With a plethora of temples to see in Bagan, it’s easy to be overwhelmed. In reality, you only need to visit about 4 dozen. Still a lot, eh?
Well, the number of temples you’ll see and which ones are going to be entirely up to you (or your guide), the length of your stay and the weather. Take note that some of my friends visited more temples than the ones listed below because they biked around Bagan on our second day.
Dhammayangyi & Thatbyinnyu in the distance
We decided to avail of Mya Thida’s
tour for convenience. Their van comfortably fit our group plus one of the owners also served as our driver/guide.
Now, I won’t bore you to death with the historical facts for each temple. You can always Google that, right?
Our tour started with the smaller temples and the ones closest to the ‘hotel’.
Inset: Largest of the three sitting Buddhas
This temple houses 4 Buddhas: a 46 feet high central Buddha and two on its sides each measuring 33 feet, and a 90-feet long reclining Buddha with its head facing north on the verge of Nirvana at the side of the temple.
They said the cramped state of the Buddhas is a reflection of King Manuha’s melancholic state for being under house arrest.
Three-faced Brahma seated amidst lotus stems, roots and flowers
Also within the same compound is Nanpaya Temple. This temple is made of bricks and sandstone with perforated stone windows. It also has impressive artworks decorating the four pillars of its interior chamber.
This temple may be small, but it is one of my favorites because it houses impressive frescoes – mostly depicting the 16 dreams of King Kosala and Jatakasor previous birth stories of Buddha. Unfortunately, photography is not allowed to preserve the paintings.
Next up is the massive Dhammayangyi Temple.
Before entering the temple, our driver/guide shared that Dhammayangyi survived several earthquakes because of the excellent brick-laying method used. The bricks were laid so close that not even a needle could be inserted between the seams.
The four devotional halls: each at one of the four cardinal points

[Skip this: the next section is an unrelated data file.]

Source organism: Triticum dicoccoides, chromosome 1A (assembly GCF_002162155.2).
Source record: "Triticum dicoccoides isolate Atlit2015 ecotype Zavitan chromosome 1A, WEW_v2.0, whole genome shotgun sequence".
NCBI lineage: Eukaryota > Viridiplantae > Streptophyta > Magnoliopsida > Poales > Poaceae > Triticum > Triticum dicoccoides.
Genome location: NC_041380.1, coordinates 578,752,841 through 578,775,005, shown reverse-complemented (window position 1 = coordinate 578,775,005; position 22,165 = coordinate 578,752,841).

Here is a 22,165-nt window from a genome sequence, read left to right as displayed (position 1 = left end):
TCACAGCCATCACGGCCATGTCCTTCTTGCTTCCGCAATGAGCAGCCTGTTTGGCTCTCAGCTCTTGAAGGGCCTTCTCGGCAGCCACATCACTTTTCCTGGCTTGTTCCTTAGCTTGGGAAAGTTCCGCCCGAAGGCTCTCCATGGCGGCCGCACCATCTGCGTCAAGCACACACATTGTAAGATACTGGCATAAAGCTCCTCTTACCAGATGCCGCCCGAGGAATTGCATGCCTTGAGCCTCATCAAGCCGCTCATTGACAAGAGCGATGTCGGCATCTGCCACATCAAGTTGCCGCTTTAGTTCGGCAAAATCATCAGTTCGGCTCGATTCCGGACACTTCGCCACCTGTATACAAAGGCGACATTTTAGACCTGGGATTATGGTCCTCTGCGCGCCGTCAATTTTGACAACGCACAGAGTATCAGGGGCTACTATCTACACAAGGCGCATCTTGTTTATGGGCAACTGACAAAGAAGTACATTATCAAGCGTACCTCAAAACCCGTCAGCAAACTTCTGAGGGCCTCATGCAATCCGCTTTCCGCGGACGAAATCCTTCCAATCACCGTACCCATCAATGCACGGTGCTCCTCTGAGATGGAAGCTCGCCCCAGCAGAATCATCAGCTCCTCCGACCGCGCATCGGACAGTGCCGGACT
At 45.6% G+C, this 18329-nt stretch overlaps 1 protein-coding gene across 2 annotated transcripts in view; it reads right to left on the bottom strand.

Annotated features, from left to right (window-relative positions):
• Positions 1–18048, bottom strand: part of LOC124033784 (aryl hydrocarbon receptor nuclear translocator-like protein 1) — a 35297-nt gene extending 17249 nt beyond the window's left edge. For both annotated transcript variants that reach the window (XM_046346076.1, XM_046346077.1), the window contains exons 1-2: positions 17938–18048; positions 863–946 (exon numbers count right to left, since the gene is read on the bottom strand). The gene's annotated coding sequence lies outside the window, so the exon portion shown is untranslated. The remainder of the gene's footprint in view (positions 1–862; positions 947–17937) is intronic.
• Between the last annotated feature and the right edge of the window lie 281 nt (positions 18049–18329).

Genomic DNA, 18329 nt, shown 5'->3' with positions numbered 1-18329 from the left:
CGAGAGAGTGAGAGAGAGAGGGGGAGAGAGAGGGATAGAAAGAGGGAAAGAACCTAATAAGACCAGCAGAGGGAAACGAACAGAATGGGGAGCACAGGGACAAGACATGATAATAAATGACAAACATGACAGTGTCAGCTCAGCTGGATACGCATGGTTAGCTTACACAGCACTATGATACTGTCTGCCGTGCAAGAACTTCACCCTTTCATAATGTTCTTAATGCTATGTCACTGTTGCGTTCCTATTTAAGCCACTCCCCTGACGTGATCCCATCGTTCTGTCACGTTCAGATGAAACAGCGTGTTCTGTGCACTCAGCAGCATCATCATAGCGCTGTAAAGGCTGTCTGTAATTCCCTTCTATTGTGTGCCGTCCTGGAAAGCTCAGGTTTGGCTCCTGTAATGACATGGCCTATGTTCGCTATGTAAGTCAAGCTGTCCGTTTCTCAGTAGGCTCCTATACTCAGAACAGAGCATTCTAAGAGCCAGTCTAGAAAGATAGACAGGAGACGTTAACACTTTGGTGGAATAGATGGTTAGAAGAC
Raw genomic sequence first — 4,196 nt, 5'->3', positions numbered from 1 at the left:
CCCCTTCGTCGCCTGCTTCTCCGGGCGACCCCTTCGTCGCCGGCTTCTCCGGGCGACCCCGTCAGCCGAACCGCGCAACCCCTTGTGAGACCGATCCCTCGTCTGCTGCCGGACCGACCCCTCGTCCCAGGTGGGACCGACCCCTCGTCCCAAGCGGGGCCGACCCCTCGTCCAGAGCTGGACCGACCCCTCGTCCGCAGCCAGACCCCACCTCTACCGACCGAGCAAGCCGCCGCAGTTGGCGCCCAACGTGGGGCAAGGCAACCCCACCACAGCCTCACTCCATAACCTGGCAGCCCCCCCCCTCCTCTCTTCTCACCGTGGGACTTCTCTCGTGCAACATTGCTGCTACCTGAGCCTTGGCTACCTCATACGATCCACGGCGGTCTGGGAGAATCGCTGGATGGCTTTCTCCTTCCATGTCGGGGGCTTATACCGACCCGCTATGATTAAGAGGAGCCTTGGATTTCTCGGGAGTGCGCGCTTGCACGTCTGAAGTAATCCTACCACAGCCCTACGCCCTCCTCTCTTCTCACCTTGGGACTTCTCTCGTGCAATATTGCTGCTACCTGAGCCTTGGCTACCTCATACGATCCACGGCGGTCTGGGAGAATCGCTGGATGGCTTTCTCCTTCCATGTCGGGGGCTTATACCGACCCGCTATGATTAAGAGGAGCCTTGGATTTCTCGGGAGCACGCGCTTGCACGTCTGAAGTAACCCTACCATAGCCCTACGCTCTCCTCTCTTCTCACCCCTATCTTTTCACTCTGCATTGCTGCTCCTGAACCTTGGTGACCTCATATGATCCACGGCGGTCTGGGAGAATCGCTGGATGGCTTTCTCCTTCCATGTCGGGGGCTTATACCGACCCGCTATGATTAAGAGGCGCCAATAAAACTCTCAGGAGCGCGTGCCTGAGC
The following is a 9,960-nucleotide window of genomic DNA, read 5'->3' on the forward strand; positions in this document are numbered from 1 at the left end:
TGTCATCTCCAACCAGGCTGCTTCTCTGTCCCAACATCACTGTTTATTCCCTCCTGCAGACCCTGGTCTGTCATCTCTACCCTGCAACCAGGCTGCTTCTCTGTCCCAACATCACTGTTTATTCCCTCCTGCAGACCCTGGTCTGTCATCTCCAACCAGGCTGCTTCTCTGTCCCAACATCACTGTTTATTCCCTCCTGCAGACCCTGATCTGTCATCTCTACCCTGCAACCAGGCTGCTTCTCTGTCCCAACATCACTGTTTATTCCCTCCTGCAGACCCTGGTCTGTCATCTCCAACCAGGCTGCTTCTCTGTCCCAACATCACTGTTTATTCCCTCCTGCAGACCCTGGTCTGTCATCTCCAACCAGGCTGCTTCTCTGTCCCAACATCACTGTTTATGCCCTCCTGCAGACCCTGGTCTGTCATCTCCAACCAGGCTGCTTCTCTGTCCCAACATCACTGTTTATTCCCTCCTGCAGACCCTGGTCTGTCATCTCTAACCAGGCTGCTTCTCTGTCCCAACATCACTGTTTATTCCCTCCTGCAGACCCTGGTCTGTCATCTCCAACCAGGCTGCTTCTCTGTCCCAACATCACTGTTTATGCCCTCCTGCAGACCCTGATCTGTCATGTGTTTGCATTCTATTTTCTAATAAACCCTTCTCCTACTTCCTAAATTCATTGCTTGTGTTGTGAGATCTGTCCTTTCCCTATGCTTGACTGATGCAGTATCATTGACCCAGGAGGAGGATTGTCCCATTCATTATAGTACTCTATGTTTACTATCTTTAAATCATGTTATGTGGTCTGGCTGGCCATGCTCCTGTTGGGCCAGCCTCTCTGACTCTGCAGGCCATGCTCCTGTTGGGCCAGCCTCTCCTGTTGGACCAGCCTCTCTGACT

Our last stop before lunch was the Ananda Temple – one of the finest and most venerated temple in Bagan.
Just like Dhammayangyi, Ananda Temple houses four Buddhas each facing the cardinal directions.
Gold leaf-adorned Gautama Buddha facing west
Ananda Temple’s expansive courtyard where…guess what? WiFi is available!
Had to run back inside the temple after taking this shot. Not a very good idea wandering here at midday…barefoot – something you have to get used to when visiting temples in Myanmar.
And because it was extremely hot, imagine our delight when we saw a sorbet vendor outside Ananda Paya.
We were on our way to the van, parked a few steps from where the vendor was, and I was happily slurping on my sorbet when one of my friends asked the other “Oh my god! Nakita mo ba yung kuko ni kuya?!” (“Did you see his fingernails?!”) Uhh thanks, guys! So they hurriedly searched for a plastic bag to discreetly dispose of the sorbets haha Fortunately, I didn’t suffer from food poisoning or diarrhea after that.
Photo credit: Tantan Trinidad
L-R: Claire, Me, Lecky, Tantan, Jyse, Ann and this trip’s mastermind, Chito 😀
Just a little trivia: While this trip took a year in the making, most of us only met each other for the first time on our ‘PDOS’ (pre-departure orientation seminars) LOL a couple of months before the trip.
Anyway, we resumed temple-hopping around 4:00 pm starting at Thambula Paya.
Thambula Paya is probably one of the few temples, if not the only one, built by a queen.
Just like Gubyauk Gyi, it houses frescoes, therefore, photography is not allowed.
A few meters from Thambula Paya is Paya Thonzu which literally means three temples
We were on our way to Tayoke-Pyay when we met the lady below.
The lady who asked for a ‘photo blessing’
We saw an old lady herding her goats and we asked if we could take her photo. She agreed and so we clicked away. We thanked her, but then she asked for a ‘photo blessing’. At first we didn’t understand what she meant so she cupped her hands. Apparently, she was asking for a donation. The smallest bill we had at the time was MMK1,000 (about a dollar), so we handed it to her and went on our way.
Then she tried to get us to take a picture of her friend, too (so we’d give her a ‘photo blessing’ as well). That didn’t sit well with us so we tried to ignore her, but she kept on calling us – more like yelling at us.
When we reached Tayoke-Pyay, Lecky and I felt she was driving her herd towards us. Good thing our van arrived to pick us up.
Thit Sar Waddy temple according to one of Mya Thida’s owner
Finally, our guide brought us to his ‘special place’, his sanctuary, if you will. He says he goes here whenever he wants some alone time.
Save for a few painting vendors who popped out of nowhere — probably because they heard our raucous laughter — we had the temple all to ourselves.
We weren’t rewarded with a spectacular sunset because the sun hid behind the clouds.
Dhamma Yazika at dusk
In a matter of minutes, darkness swiftly enveloped Bagan, and just like that, we were given the same view we had when we arrived at this ancient city 16 hours earlier.